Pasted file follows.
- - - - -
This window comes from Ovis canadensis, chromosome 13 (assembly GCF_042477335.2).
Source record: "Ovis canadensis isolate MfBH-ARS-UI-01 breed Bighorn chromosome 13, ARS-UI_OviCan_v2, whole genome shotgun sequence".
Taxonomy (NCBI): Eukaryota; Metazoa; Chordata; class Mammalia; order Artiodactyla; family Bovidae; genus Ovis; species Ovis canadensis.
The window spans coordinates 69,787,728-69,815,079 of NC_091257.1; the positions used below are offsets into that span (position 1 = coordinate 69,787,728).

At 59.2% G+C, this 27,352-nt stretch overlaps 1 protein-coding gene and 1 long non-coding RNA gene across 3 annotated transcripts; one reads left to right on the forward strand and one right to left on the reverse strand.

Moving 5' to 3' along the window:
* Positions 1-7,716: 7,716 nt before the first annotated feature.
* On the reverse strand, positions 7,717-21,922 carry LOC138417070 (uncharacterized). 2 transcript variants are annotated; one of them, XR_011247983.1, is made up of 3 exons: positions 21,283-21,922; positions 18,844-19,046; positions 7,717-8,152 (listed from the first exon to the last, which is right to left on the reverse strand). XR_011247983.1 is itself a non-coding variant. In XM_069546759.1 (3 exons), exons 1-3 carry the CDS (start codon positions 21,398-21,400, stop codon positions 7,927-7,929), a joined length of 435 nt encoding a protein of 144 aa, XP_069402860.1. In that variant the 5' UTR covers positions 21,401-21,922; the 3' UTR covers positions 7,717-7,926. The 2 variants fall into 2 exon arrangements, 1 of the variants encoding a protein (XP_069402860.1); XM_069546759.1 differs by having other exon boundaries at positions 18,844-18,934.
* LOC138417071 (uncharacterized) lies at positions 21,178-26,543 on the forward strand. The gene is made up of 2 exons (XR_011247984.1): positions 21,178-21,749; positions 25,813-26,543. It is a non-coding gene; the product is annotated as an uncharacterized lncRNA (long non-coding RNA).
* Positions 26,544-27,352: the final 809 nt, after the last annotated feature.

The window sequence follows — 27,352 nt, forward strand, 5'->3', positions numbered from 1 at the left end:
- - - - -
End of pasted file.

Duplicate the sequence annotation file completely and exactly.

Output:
This window comes from Ovis canadensis, chromosome 13 (assembly GCF_042477335.2).
Source record: "Ovis canadensis isolate MfBH-ARS-UI-01 breed Bighorn chromosome 13, ARS-UI_OviCan_v2, whole genome shotgun sequence".
Taxonomy (NCBI): Eukaryota; Metazoa; Chordata; class Mammalia; order Artiodactyla; family Bovidae; genus Ovis; species Ovis canadensis.
The window spans coordinates 69,787,728-69,815,079 of NC_091257.1; the positions used below are offsets into that span (position 1 = coordinate 69,787,728).

At 59.2% G+C, this 27,352-nt stretch overlaps 1 protein-coding gene and 1 long non-coding RNA gene across 3 annotated transcripts; one reads left to right on the forward strand and one right to left on the reverse strand.

Moving 5' to 3' along the window:
* Positions 1-7,716: 7,716 nt before the first annotated feature.
* On the reverse strand, positions 7,717-21,922 carry LOC138417070 (uncharacterized). 2 transcript variants are annotated; one of them, XR_011247983.1, is made up of 3 exons: positions 21,283-21,922; positions 18,844-19,046; positions 7,717-8,152 (listed from the first exon to the last, which is right to left on the reverse strand). XR_011247983.1 is itself a non-coding variant. In XM_069546759.1 (3 exons), exons 1-3 carry the CDS (start codon positions 21,398-21,400, stop codon positions 7,927-7,929), a joined length of 435 nt encoding a protein of 144 aa, XP_069402860.1. In that variant the 5' UTR covers positions 21,401-21,922; the 3' UTR covers positions 7,717-7,926. The 2 variants fall into 2 exon arrangements, 1 of the variants encoding a protein (XP_069402860.1); XM_069546759.1 differs by having other exon boundaries at positions 18,844-18,934.
* LOC138417071 (uncharacterized) lies at positions 21,178-26,543 on the forward strand. The gene is made up of 2 exons (XR_011247984.1): positions 21,178-21,749; positions 25,813-26,543. It is a non-coding gene; the product is annotated as an uncharacterized lncRNA (long non-coding RNA).
* Positions 26,544-27,352: the final 809 nt, after the last annotated feature.

The window sequence follows — 27,352 nt, forward strand, 5'->3', positions numbered from 1 at the left end: